"If primary care providers screen patients without proper procedures to adequately follow up with appropriate assessment and management, many patients would be inappropriately diagnosed and prescribed medications that may not help them but would certainly cause unwanted side effects for many patients," he said.

Andres Barkil-Oteo, MD, Department of Psychiatry, Yale School of Medicine, New Haven, Connecticut, commented that collaborative care models have had some success in helping primary care practices better address mental health needs, but that more widespread approaches are needed.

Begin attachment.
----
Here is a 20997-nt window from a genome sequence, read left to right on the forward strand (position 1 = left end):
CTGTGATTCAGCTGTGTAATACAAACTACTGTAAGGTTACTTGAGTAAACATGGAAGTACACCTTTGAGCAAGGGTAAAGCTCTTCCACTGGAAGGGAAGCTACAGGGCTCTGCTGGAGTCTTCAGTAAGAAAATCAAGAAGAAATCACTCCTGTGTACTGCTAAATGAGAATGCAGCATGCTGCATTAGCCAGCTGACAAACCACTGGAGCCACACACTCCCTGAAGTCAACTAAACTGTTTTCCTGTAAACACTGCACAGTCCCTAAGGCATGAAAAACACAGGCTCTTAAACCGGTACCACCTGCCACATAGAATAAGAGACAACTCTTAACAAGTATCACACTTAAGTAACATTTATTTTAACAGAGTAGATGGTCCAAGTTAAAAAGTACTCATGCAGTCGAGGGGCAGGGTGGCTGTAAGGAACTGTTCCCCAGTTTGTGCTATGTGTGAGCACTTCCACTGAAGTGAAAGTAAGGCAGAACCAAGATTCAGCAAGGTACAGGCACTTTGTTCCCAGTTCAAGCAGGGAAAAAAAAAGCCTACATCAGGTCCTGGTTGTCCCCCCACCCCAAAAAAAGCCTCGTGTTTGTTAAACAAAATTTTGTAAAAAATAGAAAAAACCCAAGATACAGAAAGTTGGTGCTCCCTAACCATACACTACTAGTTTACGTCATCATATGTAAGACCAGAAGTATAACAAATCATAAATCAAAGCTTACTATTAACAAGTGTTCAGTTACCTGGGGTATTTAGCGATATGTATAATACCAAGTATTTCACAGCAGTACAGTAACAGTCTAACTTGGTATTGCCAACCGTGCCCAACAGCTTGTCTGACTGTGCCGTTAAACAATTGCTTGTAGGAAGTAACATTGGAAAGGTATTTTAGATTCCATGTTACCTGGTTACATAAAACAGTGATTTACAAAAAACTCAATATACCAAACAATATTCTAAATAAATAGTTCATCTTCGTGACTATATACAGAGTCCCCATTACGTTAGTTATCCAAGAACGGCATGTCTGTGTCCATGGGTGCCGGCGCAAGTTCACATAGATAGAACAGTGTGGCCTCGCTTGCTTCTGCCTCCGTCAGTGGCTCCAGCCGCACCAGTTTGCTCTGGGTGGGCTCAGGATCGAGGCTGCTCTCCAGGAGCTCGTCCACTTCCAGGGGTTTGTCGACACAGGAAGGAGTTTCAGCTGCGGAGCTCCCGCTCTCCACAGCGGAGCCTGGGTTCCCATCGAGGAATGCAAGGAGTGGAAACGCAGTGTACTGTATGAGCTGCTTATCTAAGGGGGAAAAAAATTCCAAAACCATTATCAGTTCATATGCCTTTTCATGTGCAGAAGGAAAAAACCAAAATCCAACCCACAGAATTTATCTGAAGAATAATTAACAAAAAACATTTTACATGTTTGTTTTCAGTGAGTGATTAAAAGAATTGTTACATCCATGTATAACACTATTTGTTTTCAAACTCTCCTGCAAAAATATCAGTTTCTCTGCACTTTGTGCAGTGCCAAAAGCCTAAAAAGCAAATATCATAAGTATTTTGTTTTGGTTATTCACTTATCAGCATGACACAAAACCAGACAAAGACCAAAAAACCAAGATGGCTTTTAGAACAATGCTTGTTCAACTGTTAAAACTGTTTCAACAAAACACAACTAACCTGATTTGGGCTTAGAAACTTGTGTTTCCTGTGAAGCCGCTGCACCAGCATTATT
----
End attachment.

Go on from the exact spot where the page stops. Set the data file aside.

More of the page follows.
"The solution isn't to motivate physicians with monetary incentives or simply having them check a box indicating that a patient was screened," he told Medscape Medical News. "A system needs to be in place.

"A physician may only be with a patient for 10 minutes and has to prioritize that time, but shifting the task to someone on the staff is a start. Clinicians may need to spend some resources to help follow those cases, but it is doable."

The study was supported in part by the Agency for Healthcare Research and Quality. The authors, Dr Thombs, and Dr Barkil-Oteo have disclosed no relevant financial relationships.

Psychiatr Serv. Published online February 15, 2017. Abstract